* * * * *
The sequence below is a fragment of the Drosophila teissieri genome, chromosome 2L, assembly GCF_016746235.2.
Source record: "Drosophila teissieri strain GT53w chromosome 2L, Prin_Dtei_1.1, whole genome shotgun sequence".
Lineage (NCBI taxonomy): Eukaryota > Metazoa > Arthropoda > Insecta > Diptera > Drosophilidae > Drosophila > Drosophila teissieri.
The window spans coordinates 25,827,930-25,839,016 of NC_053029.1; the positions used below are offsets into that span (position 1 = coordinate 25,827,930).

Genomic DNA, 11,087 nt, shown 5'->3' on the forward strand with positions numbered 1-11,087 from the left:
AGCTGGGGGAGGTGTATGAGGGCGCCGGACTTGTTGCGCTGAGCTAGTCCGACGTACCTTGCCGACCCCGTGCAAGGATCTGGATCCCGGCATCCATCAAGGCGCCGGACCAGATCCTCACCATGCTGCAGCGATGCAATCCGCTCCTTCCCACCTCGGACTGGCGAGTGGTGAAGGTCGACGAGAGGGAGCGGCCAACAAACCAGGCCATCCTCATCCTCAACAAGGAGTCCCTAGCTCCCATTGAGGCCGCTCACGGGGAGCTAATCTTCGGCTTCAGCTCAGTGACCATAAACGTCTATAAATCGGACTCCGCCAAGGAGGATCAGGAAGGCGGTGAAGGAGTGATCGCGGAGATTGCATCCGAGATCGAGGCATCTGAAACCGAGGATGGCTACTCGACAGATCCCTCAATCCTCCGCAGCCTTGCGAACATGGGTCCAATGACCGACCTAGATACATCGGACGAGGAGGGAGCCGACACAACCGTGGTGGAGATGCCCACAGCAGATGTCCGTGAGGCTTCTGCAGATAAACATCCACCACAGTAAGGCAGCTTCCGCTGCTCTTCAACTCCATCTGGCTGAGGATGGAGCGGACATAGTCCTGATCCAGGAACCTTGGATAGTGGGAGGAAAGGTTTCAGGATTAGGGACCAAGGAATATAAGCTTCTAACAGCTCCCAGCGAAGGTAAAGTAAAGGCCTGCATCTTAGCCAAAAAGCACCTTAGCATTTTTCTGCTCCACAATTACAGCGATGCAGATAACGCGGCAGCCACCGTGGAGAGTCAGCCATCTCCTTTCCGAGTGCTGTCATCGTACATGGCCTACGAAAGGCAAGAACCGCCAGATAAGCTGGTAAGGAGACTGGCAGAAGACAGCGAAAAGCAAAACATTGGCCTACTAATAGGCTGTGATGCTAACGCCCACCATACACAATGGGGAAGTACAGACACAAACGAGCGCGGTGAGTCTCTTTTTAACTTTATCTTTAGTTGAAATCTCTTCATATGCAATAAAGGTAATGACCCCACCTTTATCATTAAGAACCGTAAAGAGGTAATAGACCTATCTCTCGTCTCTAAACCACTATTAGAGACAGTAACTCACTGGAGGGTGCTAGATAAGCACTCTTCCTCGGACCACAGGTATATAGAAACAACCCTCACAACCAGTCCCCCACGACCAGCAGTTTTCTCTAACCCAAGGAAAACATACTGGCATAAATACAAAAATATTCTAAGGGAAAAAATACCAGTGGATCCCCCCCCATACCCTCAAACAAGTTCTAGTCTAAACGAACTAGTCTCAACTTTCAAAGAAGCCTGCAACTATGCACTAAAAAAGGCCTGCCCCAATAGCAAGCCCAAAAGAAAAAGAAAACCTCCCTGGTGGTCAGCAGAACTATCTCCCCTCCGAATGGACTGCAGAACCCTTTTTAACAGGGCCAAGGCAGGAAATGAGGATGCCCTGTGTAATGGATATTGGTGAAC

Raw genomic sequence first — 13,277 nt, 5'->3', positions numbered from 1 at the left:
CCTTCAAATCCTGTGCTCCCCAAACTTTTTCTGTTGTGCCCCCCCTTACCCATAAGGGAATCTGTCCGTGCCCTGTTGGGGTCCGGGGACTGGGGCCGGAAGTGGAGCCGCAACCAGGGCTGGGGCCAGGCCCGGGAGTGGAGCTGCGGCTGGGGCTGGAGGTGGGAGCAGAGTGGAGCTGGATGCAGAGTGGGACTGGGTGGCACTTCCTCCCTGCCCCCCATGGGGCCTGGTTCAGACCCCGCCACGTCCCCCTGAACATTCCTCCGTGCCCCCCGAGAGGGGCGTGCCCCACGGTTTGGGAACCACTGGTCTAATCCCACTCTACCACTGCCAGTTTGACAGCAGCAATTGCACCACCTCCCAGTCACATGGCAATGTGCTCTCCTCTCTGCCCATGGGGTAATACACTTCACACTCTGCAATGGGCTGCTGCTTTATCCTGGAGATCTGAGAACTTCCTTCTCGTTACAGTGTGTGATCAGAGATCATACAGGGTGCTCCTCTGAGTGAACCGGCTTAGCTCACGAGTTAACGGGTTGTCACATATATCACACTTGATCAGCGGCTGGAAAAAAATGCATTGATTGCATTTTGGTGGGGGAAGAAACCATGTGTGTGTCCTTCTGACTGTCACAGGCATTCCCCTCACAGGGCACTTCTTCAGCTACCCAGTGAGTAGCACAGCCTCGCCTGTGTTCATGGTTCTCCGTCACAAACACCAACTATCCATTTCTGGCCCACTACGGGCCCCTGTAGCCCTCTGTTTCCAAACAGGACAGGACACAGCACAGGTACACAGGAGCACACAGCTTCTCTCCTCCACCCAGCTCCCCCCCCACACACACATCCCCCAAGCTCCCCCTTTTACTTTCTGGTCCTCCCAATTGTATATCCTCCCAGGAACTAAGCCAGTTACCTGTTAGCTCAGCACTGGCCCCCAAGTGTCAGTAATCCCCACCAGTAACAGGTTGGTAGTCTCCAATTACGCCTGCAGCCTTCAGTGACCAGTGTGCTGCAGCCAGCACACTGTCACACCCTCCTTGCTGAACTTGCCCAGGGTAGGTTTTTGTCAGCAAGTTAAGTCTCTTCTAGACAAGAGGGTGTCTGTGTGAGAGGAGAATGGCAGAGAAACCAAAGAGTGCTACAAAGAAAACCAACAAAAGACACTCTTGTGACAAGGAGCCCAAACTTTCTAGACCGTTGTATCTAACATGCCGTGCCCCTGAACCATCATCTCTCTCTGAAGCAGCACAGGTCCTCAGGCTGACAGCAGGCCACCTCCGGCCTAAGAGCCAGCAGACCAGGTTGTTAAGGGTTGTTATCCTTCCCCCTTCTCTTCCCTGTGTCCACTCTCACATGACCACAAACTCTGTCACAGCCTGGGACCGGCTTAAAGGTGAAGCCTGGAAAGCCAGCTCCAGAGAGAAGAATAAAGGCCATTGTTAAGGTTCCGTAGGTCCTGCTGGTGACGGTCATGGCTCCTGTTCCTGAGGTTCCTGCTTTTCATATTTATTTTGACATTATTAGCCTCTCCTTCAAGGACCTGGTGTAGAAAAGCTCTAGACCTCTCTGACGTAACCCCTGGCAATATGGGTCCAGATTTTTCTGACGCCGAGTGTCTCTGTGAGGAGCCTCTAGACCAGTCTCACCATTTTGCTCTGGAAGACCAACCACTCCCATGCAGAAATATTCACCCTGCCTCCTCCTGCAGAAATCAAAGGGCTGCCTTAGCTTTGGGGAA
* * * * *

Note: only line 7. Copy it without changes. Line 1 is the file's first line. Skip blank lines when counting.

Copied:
Raw genomic sequence first — 13,277 nt, 5'->3', positions numbered from 1 at the left: